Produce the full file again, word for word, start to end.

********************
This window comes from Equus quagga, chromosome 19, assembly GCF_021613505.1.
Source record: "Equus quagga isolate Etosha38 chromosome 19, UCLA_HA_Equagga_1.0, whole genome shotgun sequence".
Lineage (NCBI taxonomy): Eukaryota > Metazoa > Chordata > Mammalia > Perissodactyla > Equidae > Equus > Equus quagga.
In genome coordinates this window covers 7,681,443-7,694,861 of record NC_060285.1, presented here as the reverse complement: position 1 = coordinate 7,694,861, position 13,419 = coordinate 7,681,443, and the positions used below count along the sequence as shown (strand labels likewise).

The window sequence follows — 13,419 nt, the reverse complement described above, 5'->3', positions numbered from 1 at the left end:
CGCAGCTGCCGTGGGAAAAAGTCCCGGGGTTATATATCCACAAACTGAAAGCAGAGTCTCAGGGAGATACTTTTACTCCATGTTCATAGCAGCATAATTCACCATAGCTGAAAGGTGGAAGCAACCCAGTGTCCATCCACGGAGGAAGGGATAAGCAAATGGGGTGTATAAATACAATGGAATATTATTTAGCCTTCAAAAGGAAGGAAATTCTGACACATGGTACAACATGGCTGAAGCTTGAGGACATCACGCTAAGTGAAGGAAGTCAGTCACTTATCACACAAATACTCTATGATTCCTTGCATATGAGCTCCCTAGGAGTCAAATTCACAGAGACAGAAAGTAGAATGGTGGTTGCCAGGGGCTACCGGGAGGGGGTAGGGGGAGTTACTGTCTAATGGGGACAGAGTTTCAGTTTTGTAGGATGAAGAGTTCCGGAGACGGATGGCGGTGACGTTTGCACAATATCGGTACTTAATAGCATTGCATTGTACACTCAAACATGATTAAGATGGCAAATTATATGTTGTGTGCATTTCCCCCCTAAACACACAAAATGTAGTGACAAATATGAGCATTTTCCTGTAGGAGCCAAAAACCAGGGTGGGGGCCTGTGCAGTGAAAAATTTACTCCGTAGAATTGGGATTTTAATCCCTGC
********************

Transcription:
This window comes from Equus quagga, chromosome 19, assembly GCF_021613505.1.
Source record: "Equus quagga isolate Etosha38 chromosome 19, UCLA_HA_Equagga_1.0, whole genome shotgun sequence".
Lineage (NCBI taxonomy): Eukaryota > Metazoa > Chordata > Mammalia > Perissodactyla > Equidae > Equus > Equus quagga.
In genome coordinates this window covers 7,681,443-7,694,861 of record NC_060285.1, presented here as the reverse complement: position 1 = coordinate 7,694,861, position 13,419 = coordinate 7,681,443, and the positions used below count along the sequence as shown (strand labels likewise).

The window sequence follows — 13,419 nt, the reverse complement described above, 5'->3', positions numbered from 1 at the left end:
CGCAGCTGCCGTGGGAAAAAGTCCCGGGGTTATATATCCACAAACTGAAAGCAGAGTCTCAGGGAGATACTTTTACTCCATGTTCATAGCAGCATAATTCACCATAGCTGAAAGGTGGAAGCAACCCAGTGTCCATCCACGGAGGAAGGGATAAGCAAATGGGGTGTATAAATACAATGGAATATTATTTAGCCTTCAAAAGGAAGGAAATTCTGACACATGGTACAACATGGCTGAAGCTTGAGGACATCACGCTAAGTGAAGGAAGTCAGTCACTTATCACACAAATACTCTATGATTCCTTGCATATGAGCTCCCTAGGAGTCAAATTCACAGAGACAGAAAGTAGAATGGTGGTTGCCAGGGGCTACCGGGAGGGGGTAGGGGGAGTTACTGTCTAATGGGGACAGAGTTTCAGTTTTGTAGGATGAAGAGTTCCGGAGACGGATGGCGGTGACGTTTGCACAATATCGGTACTTAATAGCATTGCATTGTACACTCAAACATGATTAAGATGGCAAATTATATGTTGTGTGCATTTCCCCCCTAAACACACAAAATGTAGTGACAAATATGAGCATTTTCCTGTAGGAGCCAAAAACCAGGGTGGGGGCCTGTGCAGTGAAAAATTTACTCCGTAGAATTGGGATTTTAATCCCTGC